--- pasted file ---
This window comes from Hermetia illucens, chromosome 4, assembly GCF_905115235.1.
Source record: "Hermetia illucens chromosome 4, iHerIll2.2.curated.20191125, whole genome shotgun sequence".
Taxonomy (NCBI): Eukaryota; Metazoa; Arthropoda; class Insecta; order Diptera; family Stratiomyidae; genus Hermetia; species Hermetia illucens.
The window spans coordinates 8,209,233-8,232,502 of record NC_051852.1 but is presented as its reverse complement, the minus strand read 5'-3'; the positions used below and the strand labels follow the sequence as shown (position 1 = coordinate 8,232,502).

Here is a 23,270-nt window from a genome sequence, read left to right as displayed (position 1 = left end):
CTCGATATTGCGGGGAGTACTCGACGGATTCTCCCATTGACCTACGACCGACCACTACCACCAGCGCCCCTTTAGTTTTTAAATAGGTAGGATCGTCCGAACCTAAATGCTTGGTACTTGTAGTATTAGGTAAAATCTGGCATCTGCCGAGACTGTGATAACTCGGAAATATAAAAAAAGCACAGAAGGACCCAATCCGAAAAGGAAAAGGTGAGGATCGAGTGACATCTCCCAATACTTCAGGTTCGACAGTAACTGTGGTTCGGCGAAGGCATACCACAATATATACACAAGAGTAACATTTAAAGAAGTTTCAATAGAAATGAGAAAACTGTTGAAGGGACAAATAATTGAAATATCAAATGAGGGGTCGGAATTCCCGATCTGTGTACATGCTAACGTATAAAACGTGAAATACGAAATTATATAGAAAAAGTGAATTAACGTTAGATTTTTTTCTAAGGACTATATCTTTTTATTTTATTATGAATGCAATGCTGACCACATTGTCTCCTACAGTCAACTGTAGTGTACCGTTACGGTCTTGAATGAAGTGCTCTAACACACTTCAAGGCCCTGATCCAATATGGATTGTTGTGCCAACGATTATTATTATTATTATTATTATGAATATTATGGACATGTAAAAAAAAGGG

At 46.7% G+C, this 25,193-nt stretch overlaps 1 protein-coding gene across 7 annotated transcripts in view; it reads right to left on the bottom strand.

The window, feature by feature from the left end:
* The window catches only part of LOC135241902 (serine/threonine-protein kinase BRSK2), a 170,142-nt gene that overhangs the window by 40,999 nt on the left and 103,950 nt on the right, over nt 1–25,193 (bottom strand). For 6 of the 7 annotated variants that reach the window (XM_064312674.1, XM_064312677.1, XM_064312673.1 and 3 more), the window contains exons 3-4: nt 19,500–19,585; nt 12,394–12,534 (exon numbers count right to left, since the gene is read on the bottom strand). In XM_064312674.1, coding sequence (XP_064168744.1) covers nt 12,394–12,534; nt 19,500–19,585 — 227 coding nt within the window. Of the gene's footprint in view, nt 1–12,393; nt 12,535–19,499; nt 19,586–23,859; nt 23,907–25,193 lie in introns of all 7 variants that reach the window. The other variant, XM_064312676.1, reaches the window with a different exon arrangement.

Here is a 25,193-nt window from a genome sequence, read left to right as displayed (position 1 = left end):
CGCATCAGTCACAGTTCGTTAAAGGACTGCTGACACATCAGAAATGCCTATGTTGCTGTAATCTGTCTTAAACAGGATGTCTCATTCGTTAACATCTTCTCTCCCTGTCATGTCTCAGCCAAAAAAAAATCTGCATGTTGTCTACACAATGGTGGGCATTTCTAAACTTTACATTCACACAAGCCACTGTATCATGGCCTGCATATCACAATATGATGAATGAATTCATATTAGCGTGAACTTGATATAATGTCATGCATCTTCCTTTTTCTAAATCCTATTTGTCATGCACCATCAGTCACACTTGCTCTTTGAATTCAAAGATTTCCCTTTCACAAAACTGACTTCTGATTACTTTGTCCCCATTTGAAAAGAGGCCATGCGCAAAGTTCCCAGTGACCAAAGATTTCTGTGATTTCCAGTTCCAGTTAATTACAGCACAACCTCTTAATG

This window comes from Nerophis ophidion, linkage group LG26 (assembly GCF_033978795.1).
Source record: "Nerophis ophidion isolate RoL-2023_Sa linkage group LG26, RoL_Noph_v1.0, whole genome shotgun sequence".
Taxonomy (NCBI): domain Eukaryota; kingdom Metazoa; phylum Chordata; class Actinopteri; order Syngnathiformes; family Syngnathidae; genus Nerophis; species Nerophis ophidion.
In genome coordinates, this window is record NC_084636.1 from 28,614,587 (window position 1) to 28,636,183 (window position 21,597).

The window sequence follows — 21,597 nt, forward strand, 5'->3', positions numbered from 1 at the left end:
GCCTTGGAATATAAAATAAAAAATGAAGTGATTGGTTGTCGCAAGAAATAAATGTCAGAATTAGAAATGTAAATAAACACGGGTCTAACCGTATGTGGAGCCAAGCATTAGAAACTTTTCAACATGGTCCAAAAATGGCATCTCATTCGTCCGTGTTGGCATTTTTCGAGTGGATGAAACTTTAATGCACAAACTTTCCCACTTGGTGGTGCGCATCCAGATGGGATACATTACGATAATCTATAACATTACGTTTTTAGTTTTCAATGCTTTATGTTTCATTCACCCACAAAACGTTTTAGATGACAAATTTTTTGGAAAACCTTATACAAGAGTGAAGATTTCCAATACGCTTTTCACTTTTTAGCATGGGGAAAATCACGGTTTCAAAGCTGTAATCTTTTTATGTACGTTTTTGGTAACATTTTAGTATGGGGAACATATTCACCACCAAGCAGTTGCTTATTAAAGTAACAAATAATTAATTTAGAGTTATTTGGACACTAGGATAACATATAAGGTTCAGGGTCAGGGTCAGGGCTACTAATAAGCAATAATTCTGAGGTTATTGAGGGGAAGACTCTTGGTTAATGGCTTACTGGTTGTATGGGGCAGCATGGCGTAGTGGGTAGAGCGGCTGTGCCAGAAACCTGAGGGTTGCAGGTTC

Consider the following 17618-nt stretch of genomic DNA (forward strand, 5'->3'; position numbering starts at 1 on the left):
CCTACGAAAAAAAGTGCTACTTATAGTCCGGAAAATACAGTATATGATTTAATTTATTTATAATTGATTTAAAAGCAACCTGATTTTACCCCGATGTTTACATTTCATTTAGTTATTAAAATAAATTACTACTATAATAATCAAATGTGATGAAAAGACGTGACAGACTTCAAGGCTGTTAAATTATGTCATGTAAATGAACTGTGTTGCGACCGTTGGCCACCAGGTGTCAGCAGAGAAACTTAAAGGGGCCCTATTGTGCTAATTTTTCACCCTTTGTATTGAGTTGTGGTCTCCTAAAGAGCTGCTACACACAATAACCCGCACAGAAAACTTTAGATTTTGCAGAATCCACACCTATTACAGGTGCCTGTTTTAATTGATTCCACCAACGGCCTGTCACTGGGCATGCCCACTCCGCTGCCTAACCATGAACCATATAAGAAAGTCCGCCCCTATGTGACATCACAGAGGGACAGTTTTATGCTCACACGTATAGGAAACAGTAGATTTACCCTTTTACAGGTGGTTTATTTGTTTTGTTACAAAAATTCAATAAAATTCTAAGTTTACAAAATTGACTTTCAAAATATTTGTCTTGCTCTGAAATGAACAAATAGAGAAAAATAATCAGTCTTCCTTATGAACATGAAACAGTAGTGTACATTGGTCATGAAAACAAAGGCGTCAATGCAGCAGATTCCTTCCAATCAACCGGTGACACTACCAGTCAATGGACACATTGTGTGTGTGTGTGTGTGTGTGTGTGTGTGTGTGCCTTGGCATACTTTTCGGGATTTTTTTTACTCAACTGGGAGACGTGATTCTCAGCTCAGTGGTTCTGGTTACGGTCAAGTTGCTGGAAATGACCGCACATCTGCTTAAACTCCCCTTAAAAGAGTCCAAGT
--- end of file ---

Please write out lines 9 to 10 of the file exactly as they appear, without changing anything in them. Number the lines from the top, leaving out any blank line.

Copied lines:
* The window catches only part of LOC135241902 (serine/threonine-protein kinase BRSK2), a 170,142-nt gene that overhangs the window by 40,999 nt on the left and 103,950 nt on the right, over nt 1–25,193 (bottom strand). For 6 of the 7 annotated variants that reach the window (XM_064312674.1, XM_064312677.1, XM_064312673.1 and 3 more), the window contains exons 3-4: nt 19,500–19,585; nt 12,394–12,534 (exon numbers count right to left, since the gene is read on the bottom strand). In XM_064312674.1, coding sequence (XP_064168744.1) covers nt 12,394–12,534; nt 19,500–19,585 — 227 coding nt within the window. Of the gene's footprint in view, nt 1–12,393; nt 12,535–19,499; nt 19,586–23,859; nt 23,907–25,193 lie in introns of all 7 variants that reach the window. The other variant, XM_064312676.1, reaches the window with a different exon arrangement.

Here is a 25,193-nt window from a genome sequence, read left to right as displayed (position 1 = left end):